The effect of glial fibrillary acidic protein expression on neurite outgrowth from retinal explants in a permissive environment.

Nickells Lab // Publications // Dec 22 2012

PubMed ID: 23259929

Author(s): Toops KA, Hagemann TL, Messing A, Nickells RW. The effect of glial fibrillary acidic protein expression on neurite outgrowth from retinal explants in a permissive environment. BMC Res Notes. 2012 Dec 22;5:693. doi: 10.1186/1756-0500-5-693. PMID 23259929

Journal: Bmc Research Notes, Volume 5, Dec 2012

BACKGROUND Increased expression of glial fibrillary acidic protein (GFAP) within macroglia is commonly seen as a hallmark of glial activation after damage within the central nervous system, including the retina. The increased expression of GFAP in glia is also considered part of the pathologically inhibitory environment for regeneration of axons from damaged neurons. Recent studies have raised the possibility that reactive gliosis and increased GFAP cannot automatically be assumed to be negative events for the surrounding neurons and that the context of the reactive gliosis is critical to whether neurons benefit or suffer. We utilized transgenic mice expressing a range of Gfap to titrate the amount of GFAP in retinal explants to investigate the relationship between GFAP concentration and the regenerative potential of retinal ganglion cells.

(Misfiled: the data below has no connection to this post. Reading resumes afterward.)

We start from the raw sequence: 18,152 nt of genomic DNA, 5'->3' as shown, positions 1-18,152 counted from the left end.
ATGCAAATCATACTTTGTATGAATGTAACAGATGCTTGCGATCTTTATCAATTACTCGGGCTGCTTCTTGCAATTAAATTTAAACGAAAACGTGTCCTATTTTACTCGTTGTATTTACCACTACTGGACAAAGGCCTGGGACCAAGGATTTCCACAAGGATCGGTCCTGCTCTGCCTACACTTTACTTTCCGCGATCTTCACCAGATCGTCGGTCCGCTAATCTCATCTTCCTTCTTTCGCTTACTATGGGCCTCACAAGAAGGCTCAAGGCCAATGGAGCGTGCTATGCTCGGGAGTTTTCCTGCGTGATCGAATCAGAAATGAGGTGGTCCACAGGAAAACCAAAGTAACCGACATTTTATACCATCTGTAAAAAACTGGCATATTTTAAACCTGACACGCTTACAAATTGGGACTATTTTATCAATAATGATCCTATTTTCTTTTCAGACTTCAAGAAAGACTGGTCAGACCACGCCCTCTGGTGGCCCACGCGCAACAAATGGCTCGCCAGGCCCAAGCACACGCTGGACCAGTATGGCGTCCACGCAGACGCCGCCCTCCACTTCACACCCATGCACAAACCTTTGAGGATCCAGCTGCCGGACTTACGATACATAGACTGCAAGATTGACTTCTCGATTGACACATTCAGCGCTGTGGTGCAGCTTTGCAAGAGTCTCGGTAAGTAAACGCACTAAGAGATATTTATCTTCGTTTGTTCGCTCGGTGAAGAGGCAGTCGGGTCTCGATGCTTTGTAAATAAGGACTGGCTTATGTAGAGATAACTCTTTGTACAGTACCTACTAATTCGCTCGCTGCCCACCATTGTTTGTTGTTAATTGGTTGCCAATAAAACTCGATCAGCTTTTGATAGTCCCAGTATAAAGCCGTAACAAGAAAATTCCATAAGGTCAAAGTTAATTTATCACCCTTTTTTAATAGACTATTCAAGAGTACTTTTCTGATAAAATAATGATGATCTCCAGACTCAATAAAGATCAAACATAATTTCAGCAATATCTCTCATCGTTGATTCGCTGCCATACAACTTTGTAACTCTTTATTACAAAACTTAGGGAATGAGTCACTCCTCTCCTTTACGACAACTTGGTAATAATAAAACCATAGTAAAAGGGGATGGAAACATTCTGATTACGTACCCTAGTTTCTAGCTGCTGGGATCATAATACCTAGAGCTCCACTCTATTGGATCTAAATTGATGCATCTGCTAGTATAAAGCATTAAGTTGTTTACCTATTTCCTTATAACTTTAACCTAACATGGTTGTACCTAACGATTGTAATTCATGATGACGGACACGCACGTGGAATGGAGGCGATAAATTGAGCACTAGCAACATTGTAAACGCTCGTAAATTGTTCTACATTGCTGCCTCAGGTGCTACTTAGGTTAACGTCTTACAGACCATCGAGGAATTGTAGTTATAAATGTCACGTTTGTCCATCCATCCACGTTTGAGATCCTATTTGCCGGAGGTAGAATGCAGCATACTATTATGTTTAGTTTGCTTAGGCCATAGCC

FINDINGS Explants from Gfap-/- and Gfap+/- mice did not have increased neurite outgrowth compared with Gfap+/+ or Gfap over-expressing mice as would be expected if GFAP was detrimental to axon regeneration. In fact, Gfap over-expressing explants had the most neurite outgrowth when treated with a neurite stimulatory media. Transmission electron microscopy revealed that neurites formed bundles, which were surrounded by larger cellular processes that were GFAP positive indicating a close association between growing axons and glial cells in this regeneration paradigm.

CONCLUSIONS We postulate that glial cells with increased Gfap expression support the elongation of new neurites from retinal ganglion cells possibly by providing a scaffold for outgrowth.